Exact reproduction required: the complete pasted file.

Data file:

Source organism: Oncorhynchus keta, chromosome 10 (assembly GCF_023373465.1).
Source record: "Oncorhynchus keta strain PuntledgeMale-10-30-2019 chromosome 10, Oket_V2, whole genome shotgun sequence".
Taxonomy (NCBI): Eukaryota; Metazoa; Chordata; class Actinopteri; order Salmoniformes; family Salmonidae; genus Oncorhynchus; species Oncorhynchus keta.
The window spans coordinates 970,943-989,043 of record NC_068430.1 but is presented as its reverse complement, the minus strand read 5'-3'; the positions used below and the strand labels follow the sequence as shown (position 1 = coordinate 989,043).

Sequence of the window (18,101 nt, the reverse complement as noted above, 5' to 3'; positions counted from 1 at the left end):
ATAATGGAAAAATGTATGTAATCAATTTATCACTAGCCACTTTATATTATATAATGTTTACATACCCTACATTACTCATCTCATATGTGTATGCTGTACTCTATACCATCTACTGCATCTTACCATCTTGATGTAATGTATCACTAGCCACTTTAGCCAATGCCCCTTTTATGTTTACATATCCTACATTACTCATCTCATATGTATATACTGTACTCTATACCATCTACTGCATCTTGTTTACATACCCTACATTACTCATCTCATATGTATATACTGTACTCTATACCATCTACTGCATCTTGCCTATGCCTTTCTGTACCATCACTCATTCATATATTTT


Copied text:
Source organism: Oncorhynchus keta, chromosome 10 (assembly GCF_023373465.1).
Source record: "Oncorhynchus keta strain PuntledgeMale-10-30-2019 chromosome 10, Oket_V2, whole genome shotgun sequence".
Taxonomy (NCBI): Eukaryota; Metazoa; Chordata; class Actinopteri; order Salmoniformes; family Salmonidae; genus Oncorhynchus; species Oncorhynchus keta.
The window spans coordinates 970,943-989,043 of record NC_068430.1 but is presented as its reverse complement, the minus strand read 5'-3'; the positions used below and the strand labels follow the sequence as shown (position 1 = coordinate 989,043).

Sequence of the window (18,101 nt, the reverse complement as noted above, 5' to 3'; positions counted from 1 at the left end):
ATAATGGAAAAATGTATGTAATCAATTTATCACTAGCCACTTTATATTATATAATGTTTACATACCCTACATTACTCATCTCATATGTGTATGCTGTACTCTATACCATCTACTGCATCTTACCATCTTGATGTAATGTATCACTAGCCACTTTAGCCAATGCCCCTTTTATGTTTACATATCCTACATTACTCATCTCATATGTATATACTGTACTCTATACCATCTACTGCATCTTGTTTACATACCCTACATTACTCATCTCATATGTATATACTGTACTCTATACCATCTACTGCATCTTGCCTATGCCTTTCTGTACCATCACTCATTCATATATTTT